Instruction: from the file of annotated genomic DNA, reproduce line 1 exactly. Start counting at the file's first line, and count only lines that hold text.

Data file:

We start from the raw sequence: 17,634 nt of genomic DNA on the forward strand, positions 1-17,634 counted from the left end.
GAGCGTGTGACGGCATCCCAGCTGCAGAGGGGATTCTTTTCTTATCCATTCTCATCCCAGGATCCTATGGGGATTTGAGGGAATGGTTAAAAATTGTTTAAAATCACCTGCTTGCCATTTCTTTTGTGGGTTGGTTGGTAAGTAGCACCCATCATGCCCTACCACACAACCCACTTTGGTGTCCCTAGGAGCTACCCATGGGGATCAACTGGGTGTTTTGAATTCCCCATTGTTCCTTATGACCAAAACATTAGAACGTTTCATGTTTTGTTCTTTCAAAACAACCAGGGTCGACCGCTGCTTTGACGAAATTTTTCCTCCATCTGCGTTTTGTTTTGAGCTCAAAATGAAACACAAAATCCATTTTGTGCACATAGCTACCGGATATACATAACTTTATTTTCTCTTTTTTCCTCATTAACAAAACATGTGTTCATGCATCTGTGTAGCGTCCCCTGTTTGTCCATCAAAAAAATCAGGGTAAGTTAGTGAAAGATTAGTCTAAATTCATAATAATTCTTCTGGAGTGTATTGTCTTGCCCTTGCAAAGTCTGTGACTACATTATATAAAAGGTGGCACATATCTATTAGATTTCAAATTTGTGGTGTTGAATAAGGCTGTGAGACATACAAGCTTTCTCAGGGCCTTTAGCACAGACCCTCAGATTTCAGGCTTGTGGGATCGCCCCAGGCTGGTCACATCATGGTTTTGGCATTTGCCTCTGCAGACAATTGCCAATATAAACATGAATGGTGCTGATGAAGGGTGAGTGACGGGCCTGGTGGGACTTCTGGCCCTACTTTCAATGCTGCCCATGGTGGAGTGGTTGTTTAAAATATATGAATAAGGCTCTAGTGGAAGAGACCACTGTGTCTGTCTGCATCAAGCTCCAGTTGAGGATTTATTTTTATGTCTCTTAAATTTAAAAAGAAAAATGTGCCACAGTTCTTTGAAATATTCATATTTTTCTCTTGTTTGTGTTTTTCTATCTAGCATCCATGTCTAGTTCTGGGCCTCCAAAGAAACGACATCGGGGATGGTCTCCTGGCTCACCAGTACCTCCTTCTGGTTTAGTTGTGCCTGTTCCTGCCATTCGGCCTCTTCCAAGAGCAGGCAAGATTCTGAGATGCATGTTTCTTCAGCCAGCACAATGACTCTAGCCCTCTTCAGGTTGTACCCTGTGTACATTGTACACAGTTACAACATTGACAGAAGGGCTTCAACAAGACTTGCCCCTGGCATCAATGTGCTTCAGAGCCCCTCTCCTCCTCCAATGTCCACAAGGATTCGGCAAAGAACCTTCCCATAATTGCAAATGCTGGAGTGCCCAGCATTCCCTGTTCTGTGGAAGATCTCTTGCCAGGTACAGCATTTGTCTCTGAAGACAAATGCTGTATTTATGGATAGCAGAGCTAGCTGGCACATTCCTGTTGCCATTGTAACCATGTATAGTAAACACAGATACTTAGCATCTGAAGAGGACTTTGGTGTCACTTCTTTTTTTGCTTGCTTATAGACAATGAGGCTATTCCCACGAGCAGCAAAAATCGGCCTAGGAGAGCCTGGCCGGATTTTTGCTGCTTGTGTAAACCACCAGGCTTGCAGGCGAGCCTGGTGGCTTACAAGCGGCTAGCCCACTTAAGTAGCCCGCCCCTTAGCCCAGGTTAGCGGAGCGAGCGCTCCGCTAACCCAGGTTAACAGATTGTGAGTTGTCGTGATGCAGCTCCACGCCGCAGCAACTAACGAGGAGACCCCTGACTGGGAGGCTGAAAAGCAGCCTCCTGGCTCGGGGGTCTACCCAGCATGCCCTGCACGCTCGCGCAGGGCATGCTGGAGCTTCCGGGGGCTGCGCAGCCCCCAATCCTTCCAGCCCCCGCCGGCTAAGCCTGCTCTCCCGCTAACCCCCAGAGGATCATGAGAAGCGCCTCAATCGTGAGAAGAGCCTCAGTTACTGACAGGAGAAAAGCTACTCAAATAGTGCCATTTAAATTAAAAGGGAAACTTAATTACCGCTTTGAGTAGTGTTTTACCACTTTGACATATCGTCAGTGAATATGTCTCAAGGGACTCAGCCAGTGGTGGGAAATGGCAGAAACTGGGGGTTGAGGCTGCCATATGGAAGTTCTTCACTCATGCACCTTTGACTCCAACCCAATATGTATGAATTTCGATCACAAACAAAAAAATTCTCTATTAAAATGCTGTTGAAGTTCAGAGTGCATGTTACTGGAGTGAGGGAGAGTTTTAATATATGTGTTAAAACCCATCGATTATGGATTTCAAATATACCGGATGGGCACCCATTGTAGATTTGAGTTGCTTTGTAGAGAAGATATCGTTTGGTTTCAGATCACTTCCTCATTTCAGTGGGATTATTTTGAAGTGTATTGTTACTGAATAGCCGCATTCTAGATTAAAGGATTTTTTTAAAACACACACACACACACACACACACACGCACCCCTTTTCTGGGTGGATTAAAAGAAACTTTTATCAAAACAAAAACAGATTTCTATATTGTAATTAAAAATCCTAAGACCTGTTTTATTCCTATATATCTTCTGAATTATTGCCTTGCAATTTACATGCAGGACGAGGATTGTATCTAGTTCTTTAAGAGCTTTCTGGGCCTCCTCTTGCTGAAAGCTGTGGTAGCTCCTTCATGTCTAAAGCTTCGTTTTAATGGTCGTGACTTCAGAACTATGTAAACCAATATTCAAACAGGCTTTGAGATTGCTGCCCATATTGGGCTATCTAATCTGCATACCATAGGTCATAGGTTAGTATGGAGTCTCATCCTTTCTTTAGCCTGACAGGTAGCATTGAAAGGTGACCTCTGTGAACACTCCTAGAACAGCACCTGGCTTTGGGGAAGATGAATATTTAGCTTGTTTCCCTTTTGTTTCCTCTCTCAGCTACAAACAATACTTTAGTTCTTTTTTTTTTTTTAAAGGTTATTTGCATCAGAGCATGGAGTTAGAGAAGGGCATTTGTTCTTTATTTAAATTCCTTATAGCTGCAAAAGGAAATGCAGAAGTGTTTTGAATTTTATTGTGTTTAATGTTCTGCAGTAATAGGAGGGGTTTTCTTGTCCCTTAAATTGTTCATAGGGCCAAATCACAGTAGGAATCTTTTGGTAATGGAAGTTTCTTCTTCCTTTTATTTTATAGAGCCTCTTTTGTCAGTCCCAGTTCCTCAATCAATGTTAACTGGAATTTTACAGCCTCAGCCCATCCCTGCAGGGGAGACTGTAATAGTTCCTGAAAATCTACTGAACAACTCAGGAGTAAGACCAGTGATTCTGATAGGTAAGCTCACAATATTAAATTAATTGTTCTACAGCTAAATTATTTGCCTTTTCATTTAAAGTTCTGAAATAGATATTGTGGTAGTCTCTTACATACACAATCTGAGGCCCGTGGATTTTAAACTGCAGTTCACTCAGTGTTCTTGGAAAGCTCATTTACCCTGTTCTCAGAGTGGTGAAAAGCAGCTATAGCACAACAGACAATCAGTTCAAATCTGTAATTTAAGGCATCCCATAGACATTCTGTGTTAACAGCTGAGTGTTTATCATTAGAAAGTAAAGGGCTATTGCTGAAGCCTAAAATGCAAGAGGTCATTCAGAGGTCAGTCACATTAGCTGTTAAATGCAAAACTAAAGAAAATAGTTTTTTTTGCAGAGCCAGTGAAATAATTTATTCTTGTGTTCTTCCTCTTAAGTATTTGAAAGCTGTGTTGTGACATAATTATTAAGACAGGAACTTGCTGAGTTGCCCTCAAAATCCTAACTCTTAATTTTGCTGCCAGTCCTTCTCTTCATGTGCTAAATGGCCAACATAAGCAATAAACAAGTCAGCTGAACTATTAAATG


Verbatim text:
We start from the raw sequence: 17,634 nt of genomic DNA on the forward strand, positions 1-17,634 counted from the left end.